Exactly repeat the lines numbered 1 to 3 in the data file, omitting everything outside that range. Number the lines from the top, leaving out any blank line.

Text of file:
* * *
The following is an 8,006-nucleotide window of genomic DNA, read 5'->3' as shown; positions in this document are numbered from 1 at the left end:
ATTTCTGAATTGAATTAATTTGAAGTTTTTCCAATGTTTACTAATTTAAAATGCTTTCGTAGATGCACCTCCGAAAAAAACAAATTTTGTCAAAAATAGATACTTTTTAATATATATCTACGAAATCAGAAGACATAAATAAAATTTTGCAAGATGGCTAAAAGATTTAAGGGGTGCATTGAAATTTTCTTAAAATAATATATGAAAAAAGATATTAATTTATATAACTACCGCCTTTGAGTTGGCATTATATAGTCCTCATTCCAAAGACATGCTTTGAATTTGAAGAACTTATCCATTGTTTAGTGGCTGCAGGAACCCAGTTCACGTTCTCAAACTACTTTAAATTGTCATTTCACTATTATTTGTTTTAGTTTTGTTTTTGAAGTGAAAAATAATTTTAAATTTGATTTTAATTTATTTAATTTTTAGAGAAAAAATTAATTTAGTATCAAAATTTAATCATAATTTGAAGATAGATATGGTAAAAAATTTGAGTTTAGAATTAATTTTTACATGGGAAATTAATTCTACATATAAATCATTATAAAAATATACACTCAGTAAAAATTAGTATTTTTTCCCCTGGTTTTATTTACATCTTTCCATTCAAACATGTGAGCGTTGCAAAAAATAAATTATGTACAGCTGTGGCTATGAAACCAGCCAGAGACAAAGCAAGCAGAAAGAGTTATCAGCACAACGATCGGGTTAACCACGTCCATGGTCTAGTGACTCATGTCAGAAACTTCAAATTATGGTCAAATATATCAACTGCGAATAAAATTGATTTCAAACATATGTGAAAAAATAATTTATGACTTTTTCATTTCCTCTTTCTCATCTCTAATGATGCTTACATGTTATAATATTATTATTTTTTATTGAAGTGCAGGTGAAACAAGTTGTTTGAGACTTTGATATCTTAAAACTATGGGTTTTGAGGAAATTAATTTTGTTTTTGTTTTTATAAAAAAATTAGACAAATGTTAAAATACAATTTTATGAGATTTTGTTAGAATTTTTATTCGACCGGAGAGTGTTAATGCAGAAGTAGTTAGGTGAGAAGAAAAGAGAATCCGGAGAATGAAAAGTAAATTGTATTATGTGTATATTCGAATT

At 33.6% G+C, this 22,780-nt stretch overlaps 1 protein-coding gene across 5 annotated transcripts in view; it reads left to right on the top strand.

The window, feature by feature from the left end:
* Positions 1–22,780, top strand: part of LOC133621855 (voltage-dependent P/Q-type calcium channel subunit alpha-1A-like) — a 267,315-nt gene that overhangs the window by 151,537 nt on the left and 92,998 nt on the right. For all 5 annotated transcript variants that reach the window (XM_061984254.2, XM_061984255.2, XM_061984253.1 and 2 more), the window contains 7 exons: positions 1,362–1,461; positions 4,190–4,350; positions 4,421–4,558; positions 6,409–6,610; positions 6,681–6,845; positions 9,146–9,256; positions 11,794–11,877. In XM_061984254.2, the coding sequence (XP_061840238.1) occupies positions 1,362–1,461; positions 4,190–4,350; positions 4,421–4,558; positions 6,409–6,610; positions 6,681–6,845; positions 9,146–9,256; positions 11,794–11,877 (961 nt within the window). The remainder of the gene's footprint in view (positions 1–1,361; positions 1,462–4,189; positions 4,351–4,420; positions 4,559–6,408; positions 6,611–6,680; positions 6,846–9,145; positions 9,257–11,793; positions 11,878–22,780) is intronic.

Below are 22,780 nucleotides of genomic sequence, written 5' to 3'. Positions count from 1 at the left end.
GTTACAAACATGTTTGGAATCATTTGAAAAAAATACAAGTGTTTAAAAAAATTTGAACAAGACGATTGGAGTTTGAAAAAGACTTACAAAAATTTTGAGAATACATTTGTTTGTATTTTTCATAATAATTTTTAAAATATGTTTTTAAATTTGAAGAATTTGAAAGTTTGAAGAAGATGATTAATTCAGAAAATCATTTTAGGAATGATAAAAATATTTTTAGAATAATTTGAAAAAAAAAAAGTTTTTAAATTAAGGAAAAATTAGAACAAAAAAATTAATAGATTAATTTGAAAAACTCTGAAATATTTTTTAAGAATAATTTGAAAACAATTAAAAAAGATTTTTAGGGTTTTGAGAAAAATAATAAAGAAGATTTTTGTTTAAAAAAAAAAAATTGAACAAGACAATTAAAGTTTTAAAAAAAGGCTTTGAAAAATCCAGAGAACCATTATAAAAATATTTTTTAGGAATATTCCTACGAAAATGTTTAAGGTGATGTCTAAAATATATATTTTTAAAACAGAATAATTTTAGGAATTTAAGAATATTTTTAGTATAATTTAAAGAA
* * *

The following is an 8,006-nucleotide window of genomic DNA, read 5'->3' as shown; positions in this document are numbered from 1 at the left end:
ATTTCTGAATTGAATTAATTTGAAGTTTTTCCAATGTTTACTAATTTAAAATGCTTTCGTAGATGCACCTCCGAAAAAAACAAATTTTGTCAAAAATAGATACTTTTTAATATATATCTACGAAATCAGAAGACATAAATAAAATTTTGCAAGATGGCTAAAAGATTTAAGGGGTGCATTGAAATTTTCTTAAAATAATATATGAAAAAAGATATTAATTTATATAACTACCGCCTTTGAGTTGGCATTATATAGTCCTCATTCCAAAGACATGCTTTGAATTTGAAGAACTTATCCATTGTTTAGTGGCTGCAGGAACCCAGTTCACGTTCTCAAACTACTTTAAATTGTCATTTCACTATTATTTGTTTTAGTTTTGTTTTTGAAGTGAAAAATAATTTTAAATTTGATTTTAATTTATTTAATTTTTAGAGAAAAAATTAATTTAGTATCAAAATTTAATCATAATTTGAAGATAGATATGGTAAAAAATTTGAGTTTAGAATTAATTTTTACATGGGAAATTAATTCTACATATAAATCATTATAAAAATATACACTCAGTAAAAATTAGTATTTTTTCCCCTGGTTTTATTTACATCTTTCCATTCAAACATGTGAGCGTTGCAAAAAATAAATTATGTACAGCTGTGGCTATGAAACCAGCCAGAGACAAAGCAAGCAGAAAGAGTTATCAGCACAACGATCGGGTTAACCACGTCCATGGTCTAGTGACTCATGTCAGAAACTTCAAATTATGGTCAAATATATCAACTGCGAATAAAATTGATTTCAAACATATGTGAAAAAATAATTTATGACTTTTTCATTTCCTCTTTCTCATCTCTAATGATGCTTACATGTTATAATATTATTATTTTTTATTGAAGTGCAGGTGAAACAAGTTGTTTGAGACTTTGATATCTTAAAACTATGGGTTTTGAGGAAATTAATTTTGTTTTTGTTTTTATAAAAAAATTAGACAAATGTTAAAATACAATTTTATGAGATTTTGTTAGAATTTTTATTCGACCGGAGAGTGTTAATGCAGAAGTAGTTAGGTGAGAAGAAAAGAGAATCCGGAGAATGAAAAGTAAATTGTATTATGTGTATATTCGAATT

At 33.6% G+C, this 22,780-nt stretch overlaps 1 protein-coding gene across 5 annotated transcripts in view; it reads left to right on the top strand.